Luckily for you, C# is strongly typed. This means that the language vs. implementation falls on the implementation (so in this case you''re right). On the other hand, consider Tcl. Can there ever be a ''fast'' Tcl implementation (where everything is specified by the standard to be a string)? Hint: No.



Well, Tcl is a really badly-designed language, I''ll give you that. I have heard many people call Lisp the "most optimizable language". I know that many Common Lisp and Scheme implementations are really really fast (CMUCL, SBCL, Bigloo) and Lisp is not statically-typed (not to be confused with strongly-typed, which Lisp is) yet can have performance which are often on par with C and C++. Other fast high-level languages include O''Caml and SML.

Share this post


Link to post
Share on other sites
quote:
Original post by haro
quote:
Original post by afterburn
C# does not allow templates.



The next ''version'' of C# will include generics which serve the same purpose as templates.



And your point is. I already know of that but its not available at the moment. Its only in 2.0 specs. Thats not going to be out of beta for a while longer.

Share this post


Link to post
Share on other sites
quote:
Original post by afterburn
And your point is. I already know of that but its not available at the moment. Its only in 2.0 specs. Thats not going to be out of beta for a while longer.
q4 is only a few months away ... close enough to start learning about it. The alpha stuff is readily available from the various MSDN events that microsoft holds in most towns for free. or if you know someone that has an MSDN subscription, they can order you a cd with Whidbey on it for a few bucks.

The point is, it can be had if you''re really interested. Lookup your local microsoft regional director and I''m sure they''ll be able to help you out.

Joel Martinez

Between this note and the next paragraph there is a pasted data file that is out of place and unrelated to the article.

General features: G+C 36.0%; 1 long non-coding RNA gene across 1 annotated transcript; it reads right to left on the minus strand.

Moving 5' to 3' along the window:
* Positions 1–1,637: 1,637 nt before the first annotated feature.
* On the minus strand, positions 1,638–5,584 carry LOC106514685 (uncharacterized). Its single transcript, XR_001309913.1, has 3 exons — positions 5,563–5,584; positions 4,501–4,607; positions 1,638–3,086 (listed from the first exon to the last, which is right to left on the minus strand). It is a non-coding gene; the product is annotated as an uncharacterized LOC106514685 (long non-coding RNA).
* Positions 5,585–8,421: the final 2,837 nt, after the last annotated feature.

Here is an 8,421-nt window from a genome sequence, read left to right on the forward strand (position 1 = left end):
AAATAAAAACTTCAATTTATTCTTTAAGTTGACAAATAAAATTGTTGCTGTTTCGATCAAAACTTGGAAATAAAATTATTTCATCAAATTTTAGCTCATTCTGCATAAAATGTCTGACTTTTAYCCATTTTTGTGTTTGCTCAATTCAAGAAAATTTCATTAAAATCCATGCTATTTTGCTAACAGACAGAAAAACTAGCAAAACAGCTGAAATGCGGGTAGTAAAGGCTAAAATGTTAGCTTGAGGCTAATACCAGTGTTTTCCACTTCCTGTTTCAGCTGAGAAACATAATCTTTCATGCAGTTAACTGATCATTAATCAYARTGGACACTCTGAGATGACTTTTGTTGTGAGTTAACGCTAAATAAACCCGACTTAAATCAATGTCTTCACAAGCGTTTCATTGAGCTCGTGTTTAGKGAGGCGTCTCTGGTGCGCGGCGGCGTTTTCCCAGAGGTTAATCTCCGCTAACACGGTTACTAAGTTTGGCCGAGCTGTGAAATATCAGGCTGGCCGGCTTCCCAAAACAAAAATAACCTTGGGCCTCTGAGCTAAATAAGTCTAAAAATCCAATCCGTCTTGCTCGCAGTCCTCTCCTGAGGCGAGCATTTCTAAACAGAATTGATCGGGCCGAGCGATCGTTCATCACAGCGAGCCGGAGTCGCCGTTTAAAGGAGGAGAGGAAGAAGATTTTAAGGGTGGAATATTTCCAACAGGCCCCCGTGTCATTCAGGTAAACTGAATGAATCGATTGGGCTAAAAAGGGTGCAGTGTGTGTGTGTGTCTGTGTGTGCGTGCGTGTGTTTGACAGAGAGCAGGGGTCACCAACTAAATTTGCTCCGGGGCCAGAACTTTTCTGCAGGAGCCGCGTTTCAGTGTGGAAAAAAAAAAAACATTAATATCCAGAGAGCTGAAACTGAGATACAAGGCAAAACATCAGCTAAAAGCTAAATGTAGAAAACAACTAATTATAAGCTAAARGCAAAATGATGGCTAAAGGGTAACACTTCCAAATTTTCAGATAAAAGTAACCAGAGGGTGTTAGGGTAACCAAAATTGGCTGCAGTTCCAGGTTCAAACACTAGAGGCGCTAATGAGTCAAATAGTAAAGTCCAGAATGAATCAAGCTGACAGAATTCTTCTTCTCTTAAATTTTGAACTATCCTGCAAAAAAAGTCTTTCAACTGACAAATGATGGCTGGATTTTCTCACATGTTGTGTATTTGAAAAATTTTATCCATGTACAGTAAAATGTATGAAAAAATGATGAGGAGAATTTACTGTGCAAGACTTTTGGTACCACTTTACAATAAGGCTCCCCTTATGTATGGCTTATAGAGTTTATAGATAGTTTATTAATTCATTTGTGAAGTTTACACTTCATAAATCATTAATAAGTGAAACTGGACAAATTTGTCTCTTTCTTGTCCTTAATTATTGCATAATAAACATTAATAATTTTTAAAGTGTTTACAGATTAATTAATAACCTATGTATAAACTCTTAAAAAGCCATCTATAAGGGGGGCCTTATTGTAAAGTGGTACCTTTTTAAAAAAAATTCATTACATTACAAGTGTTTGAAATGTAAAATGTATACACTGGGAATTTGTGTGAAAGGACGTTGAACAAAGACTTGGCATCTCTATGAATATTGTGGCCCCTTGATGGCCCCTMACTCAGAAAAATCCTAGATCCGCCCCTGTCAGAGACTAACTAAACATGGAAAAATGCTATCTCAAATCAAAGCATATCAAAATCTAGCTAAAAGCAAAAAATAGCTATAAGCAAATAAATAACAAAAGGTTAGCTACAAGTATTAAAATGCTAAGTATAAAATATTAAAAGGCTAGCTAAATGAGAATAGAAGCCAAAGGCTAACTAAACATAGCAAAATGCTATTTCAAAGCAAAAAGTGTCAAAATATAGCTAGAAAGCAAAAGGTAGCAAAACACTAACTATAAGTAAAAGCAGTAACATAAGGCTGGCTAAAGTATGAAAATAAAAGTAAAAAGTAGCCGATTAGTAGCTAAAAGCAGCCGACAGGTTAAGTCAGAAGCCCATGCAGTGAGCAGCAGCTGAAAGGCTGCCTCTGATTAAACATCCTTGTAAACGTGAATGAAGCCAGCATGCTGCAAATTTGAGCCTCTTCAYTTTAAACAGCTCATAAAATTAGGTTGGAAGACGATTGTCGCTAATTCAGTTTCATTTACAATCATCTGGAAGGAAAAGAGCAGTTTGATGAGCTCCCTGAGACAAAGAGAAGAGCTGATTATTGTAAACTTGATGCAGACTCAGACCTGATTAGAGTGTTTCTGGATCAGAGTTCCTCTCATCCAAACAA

http://www.codecube.net/

Share this post


Link to post
Share on other sites
quote:
Original post by haro
quote:
Original post by afterburn
C# does not allow templates.



The next 'version' of C# will include generics which serve the same purpose as templates.


Generics arent quite templates. They offer some basic functionality similar to templates - that is, you can create generic containers using generic. However, according to the specs, there are several differences.

Templates are only compiled if an instantiation of a template class exists in the code. This generates (at comile-time), a class with the template argument as a param. If you have a template class std::list, and you instantiate like so:
list mylist;
the compiler will generate a new class of type list< mytype >. This is a completely different class from list< othertype >.

In .NET, generics will simply replace the generic type with the runtime type in the CLR. This does not offer the compile-time 'class generation' that templates do.

Because C++ generates classes at compile time, there are several features of templates that have been exploited by geeky programmers across the world... most notably Andrei A. in Modern C++ Design. Techniques like partial template specialization and metaprogramming (functions that evaluate upon template expansion at compile-time) will not appear in C# anytime soon.

One of the reasons for this is that C# is an object oriented language, C++ is not. C++ offers OO facilities, but is not OO in the sense that Smalltalk, Java and C# are. Templates dont fit in too well with the overall OO paradigm, and therefore their use is restricted in the OO world of C#.

[edited by - psamty10 on April 6, 2004 12:23:48 PM]

Share this post


Link to post
Share on other sites
I often read about fully OO feature in languages including Java and C#.

How important is object-oriented paradigm?

Nonetheless, the good things seem to point to platform-independence rather than the OO paradigm.

How would you evaluate fully OO paradigm (C#, Java, etc) to a flexible programming language like C++ that gives the developer unsurpassed control without going to ASM?

Kuphryn

Share this post


Link to post
Share on other sites
quote:
Original post by psamty10
Because C++ generates classes at compile time, there are several features of templates that have been exploited by geeky programmers across the world... most notably Andrei A. in Modern C++ Design. Techniques like partial template specialization and metaprogramming (functions that evaluate upon template expansion at compile-time) will not appear in C# anytime soon.

You may find this article interesting.

quote: